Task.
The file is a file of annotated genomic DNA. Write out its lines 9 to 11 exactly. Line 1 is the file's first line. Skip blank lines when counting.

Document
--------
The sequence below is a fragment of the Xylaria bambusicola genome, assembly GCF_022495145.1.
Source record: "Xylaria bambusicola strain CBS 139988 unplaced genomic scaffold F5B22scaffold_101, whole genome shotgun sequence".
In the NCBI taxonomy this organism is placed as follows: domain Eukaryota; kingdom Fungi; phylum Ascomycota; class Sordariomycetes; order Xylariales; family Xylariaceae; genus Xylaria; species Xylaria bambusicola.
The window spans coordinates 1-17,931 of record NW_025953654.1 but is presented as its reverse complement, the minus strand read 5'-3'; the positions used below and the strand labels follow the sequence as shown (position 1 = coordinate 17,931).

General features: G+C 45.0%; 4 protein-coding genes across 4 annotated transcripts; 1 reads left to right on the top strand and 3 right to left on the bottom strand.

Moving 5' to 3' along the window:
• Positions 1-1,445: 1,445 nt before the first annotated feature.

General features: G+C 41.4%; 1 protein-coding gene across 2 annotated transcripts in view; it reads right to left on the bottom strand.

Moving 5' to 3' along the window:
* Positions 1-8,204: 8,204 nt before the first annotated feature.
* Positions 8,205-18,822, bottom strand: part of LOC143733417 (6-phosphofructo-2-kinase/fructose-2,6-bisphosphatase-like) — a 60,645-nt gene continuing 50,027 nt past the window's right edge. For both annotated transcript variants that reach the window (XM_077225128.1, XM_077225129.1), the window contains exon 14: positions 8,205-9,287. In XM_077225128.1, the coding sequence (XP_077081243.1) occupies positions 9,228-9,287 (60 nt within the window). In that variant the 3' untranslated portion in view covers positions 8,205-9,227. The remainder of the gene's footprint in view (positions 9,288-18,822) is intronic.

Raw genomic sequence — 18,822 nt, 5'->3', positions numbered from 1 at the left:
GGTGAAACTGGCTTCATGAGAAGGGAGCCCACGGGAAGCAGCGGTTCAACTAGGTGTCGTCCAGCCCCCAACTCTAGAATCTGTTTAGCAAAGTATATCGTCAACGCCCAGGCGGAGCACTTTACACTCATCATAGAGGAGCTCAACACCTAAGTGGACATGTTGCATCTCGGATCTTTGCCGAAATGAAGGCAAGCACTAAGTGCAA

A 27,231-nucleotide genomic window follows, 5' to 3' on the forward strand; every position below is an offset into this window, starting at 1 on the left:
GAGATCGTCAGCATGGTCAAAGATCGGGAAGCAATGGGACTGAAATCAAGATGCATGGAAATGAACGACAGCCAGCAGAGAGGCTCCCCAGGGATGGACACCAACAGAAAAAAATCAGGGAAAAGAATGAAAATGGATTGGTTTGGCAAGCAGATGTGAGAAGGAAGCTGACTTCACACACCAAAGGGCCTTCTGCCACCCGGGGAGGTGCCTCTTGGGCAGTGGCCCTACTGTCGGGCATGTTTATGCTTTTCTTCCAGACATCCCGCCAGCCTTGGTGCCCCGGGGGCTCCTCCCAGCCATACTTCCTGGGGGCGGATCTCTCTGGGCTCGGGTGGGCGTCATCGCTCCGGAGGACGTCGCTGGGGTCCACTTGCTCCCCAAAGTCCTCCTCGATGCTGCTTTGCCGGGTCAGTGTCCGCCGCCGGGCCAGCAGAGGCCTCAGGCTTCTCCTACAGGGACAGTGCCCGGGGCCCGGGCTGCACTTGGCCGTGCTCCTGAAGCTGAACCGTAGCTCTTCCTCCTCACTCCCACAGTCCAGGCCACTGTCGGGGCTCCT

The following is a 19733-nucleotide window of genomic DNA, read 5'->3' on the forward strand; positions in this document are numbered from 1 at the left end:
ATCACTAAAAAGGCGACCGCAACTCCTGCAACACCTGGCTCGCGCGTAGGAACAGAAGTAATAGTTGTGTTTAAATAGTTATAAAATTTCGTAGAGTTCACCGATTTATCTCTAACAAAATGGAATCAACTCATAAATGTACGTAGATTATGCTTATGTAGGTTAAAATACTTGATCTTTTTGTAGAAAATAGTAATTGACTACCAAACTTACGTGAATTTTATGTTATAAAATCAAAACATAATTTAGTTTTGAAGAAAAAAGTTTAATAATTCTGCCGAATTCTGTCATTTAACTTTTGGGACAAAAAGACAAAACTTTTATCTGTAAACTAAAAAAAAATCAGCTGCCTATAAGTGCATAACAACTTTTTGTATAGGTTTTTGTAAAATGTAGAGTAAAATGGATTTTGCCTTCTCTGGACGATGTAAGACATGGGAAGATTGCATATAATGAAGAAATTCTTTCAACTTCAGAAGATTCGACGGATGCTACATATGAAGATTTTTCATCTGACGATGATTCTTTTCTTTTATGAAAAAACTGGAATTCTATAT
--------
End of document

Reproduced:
Moving 5' to 3' along the window:
* Positions 1-8,204: 8,204 nt before the first annotated feature.
* Positions 8,205-18,822, bottom strand: part of LOC143733417 (6-phosphofructo-2-kinase/fructose-2,6-bisphosphatase-like) — a 60,645-nt gene continuing 50,027 nt past the window's right edge. For both annotated transcript variants that reach the window (XM_077225128.1, XM_077225129.1), the window contains exon 14: positions 8,205-9,287. In XM_077225128.1, the coding sequence (XP_077081243.1) occupies positions 9,228-9,287 (60 nt within the window). In that variant the 3' untranslated portion in view covers positions 8,205-9,227. The remainder of the gene's footprint in view (positions 9,288-18,822) is intronic.